WSP team at Birdham Recreation Ground.


As well as our lovely local, regular, volunteers we have also been joined by corporate groups including environmental consulting company, WSP. Our Corporate Volunteer Days are proving very popular and are a huge help to us in getting a lot of work done in a short period of time. The WSP team joined us on a particularly soggy day at Birdham Recreation Ground where we sowed wildflowers on an earth bank. The bank was created from soil moved for the installation of a new all-weather path across the north of the recreation field, and this was a good opportunity to create a new feature for wildlife at this site. We also looked after the trees we had planted here in the last couple of years by replacing lost canes and guards, and the more established hedge by removing plastic trees guards that are no longer needed. 


Our last volunteer session of the year was our Christmas session at Triangle Pond in Birdham where we had a good turnout to enjoy Jane’s amazing array of Christmassy treats – a fitting ‘Thank You’ to our brilliant team of volunteers! And it didn’t rain!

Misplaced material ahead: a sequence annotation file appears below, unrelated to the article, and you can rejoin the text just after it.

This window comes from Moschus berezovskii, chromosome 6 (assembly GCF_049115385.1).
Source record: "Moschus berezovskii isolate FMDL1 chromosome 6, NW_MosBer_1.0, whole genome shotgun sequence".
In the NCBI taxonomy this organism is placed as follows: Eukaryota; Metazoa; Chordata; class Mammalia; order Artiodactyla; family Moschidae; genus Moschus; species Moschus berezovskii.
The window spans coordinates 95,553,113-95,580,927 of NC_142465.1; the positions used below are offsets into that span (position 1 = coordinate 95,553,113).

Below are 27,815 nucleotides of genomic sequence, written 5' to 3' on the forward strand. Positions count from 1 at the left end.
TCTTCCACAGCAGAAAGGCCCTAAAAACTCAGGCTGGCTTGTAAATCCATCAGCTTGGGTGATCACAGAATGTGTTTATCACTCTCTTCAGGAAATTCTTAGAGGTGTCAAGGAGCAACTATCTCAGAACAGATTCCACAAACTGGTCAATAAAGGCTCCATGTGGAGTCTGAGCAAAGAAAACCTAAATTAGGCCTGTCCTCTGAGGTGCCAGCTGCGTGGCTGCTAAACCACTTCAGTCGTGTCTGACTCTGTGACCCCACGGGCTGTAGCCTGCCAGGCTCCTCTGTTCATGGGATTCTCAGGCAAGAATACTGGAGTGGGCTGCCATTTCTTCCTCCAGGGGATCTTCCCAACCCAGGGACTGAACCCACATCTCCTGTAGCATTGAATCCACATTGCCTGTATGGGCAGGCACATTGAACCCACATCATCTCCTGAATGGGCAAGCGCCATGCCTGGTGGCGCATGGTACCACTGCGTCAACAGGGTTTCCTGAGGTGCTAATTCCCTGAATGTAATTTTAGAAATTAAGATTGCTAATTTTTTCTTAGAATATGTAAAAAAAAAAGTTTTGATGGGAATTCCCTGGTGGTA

Our important engagement work with local children began again with our Wildlife Warriors after-school club running at Birdham Primary School. We did pond-dipping, made bird feeders, made bug-houses, sowed wildflower seeds, and dissected owl pellets. We are running the club again with East Wittering Primary school this term. We also ran a whole-class session at West Wittering Primary School dissecting owl pellets, supporting the class with their work on the book 'The Owl who was Afraid of the Dark'. 


L to R: Wildlife Warriors Club, Scouts planting acorns.


We ran sessions with the Beavers and Scouts from 1st Birdham & Wittering Scouts Group, and with very young children from two Witterings-based nursery schools, where the children helped with processing and planting tree seeds that we collected during the autumn. The seeds will now be grown on at our West Wittering Tree Nursery. Many of the trees we grew at the tree nursery last year were planted by the children we work with, and most of those have now been planted out in the local area, with many going to the Hedging Our Future project.  


Future volunteer sessions this year will see us return to some of the sites mentioned above as well as others we’ve not got to yet, and also working alongside East Wittering Parish Council helping to create a new Community Orchard at the Bracklesham Barn site. If you haven’t yet joined us for a volunteer session and would like to then do come along soon! 




 
The Beryl James Tree Nursery



The first trees from the site were collected in the autumn and planted out in Sidlesham, which was very rewarding. Equally so was the transplanting of the young trees we’d grown from seed collected in 2022 into the nursery beds.